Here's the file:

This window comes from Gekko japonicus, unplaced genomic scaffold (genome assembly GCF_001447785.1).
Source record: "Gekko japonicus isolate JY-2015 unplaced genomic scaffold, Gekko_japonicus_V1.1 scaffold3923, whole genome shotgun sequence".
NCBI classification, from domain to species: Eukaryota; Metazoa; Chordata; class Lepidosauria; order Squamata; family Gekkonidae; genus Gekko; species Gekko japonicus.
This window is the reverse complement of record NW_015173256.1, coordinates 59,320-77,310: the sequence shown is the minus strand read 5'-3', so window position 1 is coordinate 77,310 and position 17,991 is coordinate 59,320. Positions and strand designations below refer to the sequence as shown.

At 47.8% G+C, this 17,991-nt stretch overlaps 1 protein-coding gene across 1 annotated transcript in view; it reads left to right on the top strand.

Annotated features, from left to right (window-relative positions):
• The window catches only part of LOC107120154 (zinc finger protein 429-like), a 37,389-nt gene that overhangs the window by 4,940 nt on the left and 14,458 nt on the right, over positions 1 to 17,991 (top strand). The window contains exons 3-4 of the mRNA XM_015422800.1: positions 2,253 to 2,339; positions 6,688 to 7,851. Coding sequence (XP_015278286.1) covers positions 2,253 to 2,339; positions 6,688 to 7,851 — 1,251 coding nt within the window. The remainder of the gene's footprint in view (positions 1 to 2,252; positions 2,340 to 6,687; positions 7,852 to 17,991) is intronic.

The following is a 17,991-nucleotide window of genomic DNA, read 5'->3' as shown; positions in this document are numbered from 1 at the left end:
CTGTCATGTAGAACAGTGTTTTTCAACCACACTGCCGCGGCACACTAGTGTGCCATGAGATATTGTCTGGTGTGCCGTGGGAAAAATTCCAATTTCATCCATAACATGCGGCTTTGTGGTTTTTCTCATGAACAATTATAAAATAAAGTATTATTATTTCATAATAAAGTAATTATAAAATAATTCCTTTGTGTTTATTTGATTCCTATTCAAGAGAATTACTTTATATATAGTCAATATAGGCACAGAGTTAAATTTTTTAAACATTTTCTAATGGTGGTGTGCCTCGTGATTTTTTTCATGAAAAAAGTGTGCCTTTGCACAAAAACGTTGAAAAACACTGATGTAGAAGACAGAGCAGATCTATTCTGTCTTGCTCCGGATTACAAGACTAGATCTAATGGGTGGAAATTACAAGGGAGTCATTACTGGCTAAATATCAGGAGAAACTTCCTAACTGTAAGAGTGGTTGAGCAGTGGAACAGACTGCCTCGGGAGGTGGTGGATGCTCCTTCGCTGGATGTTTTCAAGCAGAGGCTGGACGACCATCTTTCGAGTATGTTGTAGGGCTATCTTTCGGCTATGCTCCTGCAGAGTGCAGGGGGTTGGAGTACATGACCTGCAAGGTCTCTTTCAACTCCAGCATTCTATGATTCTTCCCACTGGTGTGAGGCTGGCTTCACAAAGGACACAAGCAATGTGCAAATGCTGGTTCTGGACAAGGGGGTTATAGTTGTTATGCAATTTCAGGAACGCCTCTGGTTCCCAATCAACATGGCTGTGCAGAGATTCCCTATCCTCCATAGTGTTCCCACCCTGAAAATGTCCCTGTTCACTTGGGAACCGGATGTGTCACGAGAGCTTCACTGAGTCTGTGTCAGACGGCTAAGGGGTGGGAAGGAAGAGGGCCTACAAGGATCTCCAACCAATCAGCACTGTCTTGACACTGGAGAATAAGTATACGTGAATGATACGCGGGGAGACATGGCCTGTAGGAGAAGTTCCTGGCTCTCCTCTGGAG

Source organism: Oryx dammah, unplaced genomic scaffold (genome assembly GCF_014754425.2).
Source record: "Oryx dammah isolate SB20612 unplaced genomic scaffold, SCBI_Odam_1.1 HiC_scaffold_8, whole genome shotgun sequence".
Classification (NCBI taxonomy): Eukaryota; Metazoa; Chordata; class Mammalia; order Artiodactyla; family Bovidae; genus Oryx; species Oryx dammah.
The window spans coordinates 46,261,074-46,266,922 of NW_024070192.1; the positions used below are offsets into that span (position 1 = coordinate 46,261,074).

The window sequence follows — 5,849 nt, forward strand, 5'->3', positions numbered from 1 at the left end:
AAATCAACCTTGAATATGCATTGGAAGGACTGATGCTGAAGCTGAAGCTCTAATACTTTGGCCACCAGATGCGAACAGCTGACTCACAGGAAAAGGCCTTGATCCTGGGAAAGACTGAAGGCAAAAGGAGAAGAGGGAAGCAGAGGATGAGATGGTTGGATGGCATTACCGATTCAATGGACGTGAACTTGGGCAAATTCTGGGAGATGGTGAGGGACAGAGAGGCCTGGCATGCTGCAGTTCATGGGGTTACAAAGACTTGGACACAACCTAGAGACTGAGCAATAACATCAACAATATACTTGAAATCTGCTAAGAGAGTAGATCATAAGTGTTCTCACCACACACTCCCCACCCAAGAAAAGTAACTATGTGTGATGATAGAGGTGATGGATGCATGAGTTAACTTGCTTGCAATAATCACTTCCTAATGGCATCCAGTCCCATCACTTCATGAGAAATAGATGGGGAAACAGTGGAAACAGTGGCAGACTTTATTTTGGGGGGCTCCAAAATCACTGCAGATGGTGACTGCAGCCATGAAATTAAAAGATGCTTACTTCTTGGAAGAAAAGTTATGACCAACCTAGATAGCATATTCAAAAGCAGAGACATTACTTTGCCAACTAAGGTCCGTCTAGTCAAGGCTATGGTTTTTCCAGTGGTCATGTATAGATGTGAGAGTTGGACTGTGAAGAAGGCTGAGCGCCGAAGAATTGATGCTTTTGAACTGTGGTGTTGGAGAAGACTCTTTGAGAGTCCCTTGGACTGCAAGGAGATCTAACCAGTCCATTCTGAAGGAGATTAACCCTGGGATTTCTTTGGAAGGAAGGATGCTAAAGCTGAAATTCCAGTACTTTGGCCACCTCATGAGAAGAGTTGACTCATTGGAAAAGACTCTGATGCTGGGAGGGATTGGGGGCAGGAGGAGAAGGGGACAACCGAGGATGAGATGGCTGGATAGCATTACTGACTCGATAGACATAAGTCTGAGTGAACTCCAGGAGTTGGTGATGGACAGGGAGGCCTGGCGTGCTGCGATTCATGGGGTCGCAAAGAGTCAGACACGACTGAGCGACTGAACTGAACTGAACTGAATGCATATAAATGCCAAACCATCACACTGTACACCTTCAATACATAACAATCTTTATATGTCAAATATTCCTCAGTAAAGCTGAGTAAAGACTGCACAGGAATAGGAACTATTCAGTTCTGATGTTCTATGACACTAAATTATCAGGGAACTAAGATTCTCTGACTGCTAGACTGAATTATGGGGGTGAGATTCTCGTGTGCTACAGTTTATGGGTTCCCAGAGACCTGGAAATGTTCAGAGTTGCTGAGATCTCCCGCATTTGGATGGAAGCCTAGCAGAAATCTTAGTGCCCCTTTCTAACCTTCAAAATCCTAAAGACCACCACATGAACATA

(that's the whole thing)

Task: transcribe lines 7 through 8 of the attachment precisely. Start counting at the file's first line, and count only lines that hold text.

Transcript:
• The window catches only part of LOC107120154 (zinc finger protein 429-like), a 37,389-nt gene that overhangs the window by 4,940 nt on the left and 14,458 nt on the right, over positions 1 to 17,991 (top strand). The window contains exons 3-4 of the mRNA XM_015422800.1: positions 2,253 to 2,339; positions 6,688 to 7,851. Coding sequence (XP_015278286.1) covers positions 2,253 to 2,339; positions 6,688 to 7,851 — 1,251 coding nt within the window. The remainder of the gene's footprint in view (positions 1 to 2,252; positions 2,340 to 6,687; positions 7,852 to 17,991) is intronic.

The following is a 17,991-nucleotide window of genomic DNA, read 5'->3' as shown; positions in this document are numbered from 1 at the left end: